Time is an indefinite concept; an illusion of multiple dimensions. The only purpose of our quest for knowledge is to interpret and understand the beginning of time or the events that precede its dawn.
Thus in some way, time is an entity that becomes the hindmost juncture of our understanding of the origin and life of our universe, and ironically, it is also one of the least understood concepts, that in combination with space form the framework of the universe’s architecture.
Time, as like space, has no boundaries and continues to expand, which we say that our universe is expanding. What if the time stops for a split second? It can be disastrous for our survival. Yet this is bound to happen a couple of days later i.e. on June 30, 2015.
The human race will be adding an extra second to their worldly clocks to compensate for the loss and catch up with the astronomical time sphere. The second that is being added is known as the leap second.
Contextually, this idea of leap second is similar to the fashion that we add a day in the leap year, once in every four years. Normally, one year is the time taken by our planet to go around the sun and this adds up to 365 days 6 hours 9 minutes and 9.76 seconds or 365.25 days, approximately.
As we cannot afford to lose one day in every four years, we add one day to the leap year to compensate the loss incurred in the previous three years. Similarly, 24 hours is the time taken by the planet to complete one full circle of rotation and we call it a day.
But this cannot be accurately 24 hours as the earth frequently slows up in its axis of rotation due to the lunar pull and other natural disasters occurring on earth like earthquakes. Thus our worldly clocks (atomic clocks) may end up moving well ahead of the astronomical duration of 24 hours.
In simpler terms, even when the earth slows down, our worldly clocks are automated to run not in accordance with the earth’s rotation and thus our clocks keep on running at their own pace even when the earth slows down a bit intermittently. This slowing down will be in terms of fractions of milliseconds that are very hard to measure.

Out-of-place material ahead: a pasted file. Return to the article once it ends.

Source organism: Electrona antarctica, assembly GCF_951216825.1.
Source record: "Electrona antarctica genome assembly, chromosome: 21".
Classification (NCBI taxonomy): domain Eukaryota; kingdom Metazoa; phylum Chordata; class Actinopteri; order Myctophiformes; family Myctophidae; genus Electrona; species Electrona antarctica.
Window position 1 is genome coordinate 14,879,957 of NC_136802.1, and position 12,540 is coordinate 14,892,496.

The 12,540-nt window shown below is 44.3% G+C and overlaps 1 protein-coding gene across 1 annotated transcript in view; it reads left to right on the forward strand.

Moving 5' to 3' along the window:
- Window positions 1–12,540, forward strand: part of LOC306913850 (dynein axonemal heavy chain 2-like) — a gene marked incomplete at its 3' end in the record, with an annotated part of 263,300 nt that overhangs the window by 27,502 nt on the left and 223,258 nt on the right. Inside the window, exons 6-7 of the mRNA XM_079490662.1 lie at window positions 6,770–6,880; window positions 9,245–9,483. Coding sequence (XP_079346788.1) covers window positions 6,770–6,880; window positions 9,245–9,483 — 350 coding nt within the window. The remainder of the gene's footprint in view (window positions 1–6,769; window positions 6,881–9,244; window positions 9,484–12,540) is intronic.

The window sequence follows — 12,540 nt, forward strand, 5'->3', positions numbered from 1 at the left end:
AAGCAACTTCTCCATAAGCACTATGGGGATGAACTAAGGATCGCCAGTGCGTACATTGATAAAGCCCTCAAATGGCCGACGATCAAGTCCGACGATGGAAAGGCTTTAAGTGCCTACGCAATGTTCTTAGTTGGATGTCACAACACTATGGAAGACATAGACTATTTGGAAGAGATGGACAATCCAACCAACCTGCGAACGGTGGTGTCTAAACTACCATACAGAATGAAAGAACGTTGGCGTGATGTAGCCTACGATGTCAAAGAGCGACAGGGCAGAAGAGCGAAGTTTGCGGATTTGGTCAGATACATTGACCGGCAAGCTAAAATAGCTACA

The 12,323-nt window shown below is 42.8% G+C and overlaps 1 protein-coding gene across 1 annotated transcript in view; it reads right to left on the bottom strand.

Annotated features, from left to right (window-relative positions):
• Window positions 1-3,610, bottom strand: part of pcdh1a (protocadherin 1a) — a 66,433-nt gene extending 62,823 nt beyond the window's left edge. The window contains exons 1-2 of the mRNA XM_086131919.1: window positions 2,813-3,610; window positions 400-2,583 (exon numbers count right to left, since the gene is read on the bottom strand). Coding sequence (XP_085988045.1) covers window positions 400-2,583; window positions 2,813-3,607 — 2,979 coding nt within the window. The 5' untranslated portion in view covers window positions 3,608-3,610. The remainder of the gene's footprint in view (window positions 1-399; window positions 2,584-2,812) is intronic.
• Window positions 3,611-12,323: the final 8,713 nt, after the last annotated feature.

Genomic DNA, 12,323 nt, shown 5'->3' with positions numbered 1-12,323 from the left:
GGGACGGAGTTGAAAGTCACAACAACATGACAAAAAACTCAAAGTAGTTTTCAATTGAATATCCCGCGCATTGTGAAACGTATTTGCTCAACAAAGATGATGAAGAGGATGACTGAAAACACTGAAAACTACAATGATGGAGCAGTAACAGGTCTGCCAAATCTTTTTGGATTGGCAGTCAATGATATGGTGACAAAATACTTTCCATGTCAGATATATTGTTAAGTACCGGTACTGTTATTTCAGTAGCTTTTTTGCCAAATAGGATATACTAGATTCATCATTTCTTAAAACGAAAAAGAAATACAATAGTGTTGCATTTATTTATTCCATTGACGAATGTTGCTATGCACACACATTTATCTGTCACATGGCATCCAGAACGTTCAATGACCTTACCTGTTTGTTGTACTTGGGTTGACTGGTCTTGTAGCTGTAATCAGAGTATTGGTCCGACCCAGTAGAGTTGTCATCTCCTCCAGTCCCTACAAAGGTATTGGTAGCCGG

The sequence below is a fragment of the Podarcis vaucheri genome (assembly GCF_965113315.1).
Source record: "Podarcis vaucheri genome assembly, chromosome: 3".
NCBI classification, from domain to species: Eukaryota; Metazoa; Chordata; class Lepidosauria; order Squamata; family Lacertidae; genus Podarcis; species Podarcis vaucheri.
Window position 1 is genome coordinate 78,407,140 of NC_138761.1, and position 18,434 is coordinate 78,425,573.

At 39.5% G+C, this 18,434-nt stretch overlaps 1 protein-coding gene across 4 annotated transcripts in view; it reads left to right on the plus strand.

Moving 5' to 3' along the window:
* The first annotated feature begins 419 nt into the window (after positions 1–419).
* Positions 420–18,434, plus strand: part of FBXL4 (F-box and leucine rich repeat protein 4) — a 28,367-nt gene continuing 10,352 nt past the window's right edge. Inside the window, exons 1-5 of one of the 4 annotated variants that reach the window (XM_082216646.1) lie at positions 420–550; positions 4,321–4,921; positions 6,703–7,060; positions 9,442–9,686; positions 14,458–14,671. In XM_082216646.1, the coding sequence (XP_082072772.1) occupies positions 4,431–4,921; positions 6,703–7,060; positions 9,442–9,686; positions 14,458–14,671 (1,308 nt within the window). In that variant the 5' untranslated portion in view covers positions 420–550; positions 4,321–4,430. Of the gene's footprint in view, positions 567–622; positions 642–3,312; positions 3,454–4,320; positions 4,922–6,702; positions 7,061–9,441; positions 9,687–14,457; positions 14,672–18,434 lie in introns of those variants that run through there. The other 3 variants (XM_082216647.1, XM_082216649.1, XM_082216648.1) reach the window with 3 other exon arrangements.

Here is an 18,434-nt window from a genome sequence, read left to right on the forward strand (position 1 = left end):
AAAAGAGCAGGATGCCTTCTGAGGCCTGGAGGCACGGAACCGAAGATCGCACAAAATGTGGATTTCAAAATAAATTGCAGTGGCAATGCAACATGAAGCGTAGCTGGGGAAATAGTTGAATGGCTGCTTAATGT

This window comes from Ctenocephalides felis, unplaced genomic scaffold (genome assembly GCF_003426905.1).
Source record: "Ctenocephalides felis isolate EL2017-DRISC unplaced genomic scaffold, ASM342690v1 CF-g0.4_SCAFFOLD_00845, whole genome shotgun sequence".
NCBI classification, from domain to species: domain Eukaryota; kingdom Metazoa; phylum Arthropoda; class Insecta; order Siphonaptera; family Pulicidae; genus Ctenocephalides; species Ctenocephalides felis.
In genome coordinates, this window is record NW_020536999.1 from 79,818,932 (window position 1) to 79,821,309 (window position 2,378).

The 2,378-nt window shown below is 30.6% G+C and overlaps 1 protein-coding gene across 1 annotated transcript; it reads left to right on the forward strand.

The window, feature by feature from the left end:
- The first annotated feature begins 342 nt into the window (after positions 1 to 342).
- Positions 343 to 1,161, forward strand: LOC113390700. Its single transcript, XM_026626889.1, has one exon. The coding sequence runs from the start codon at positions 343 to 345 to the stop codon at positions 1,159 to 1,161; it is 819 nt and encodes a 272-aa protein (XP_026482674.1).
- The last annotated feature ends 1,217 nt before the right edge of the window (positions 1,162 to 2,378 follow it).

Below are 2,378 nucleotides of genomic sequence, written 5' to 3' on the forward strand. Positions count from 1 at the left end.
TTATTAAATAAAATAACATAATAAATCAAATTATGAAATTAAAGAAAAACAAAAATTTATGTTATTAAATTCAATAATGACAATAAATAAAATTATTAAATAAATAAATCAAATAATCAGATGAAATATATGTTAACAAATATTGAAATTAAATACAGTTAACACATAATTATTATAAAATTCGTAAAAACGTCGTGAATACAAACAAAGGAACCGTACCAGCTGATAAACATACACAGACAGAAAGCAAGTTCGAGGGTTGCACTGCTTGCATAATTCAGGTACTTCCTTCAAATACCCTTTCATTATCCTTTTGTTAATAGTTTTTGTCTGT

But if we keep on adding up seconds after seconds to our clocks in the all forthcoming days, one day we may pile up a huge time difference of hours or even days than from the astronomical time frame. Hence corrections are to be made to our atomic clocks, as we don’t have the power to change the pace of earth’s rotation.
So, this extra second will be added on 30th June 2015 at 23:59:59 UTC or 19:59:59 ET. In other words this second will be repeated twice.
Generally, this is be done by the International Telecommunications Union (ITU) on the recommendations made by the International Earth Rotation and Reference Systems Service, which closely observes the movement of our planet.
ITU has the final say in making the decision of changing our clocks. This addition of a second in 2015 will be the 25th time that we add leap seconds to our atomic clocks, since the inclusion of the first leap second in 1972.
When the concept of leap second was introduced in 1972, our worldly clocks were out of sync with the astronomical time by 10 seconds and hence those many numbers of seconds were added back then.
The addition of leap seconds doesn’t happen without any cost. When a leap second was added in 2012, Mozilla, Reddit, LinkedIn and Gawker Media experienced technical glitches bringing them down, as the operating systems could get confused and fail to accommodate this addition of a second properly.
The next immediate addition of leap second is also feared by experts to bring chaos to the internet world.
On the other hand, this leap second can be an addition or omission of one or more seconds depending upon the speed of rotation of earth. But so far the instances have been only addition of seconds.
Also, it have been added only either on June 30 or December 31. But the rigorousness in making changes to the atomic clocks have made people think of giving up the concept of leap second.
It may result in only a difference of a minute or two from the astronomical time over a hundred years, says Judah Levine, a physicist at the NIST, National Institute of Standards and Technology.
Yet it has been continuing to happen. We all hope that it never stops, as it is always good to keep up with time, even though it is inexplicable.
Image Source: qz.com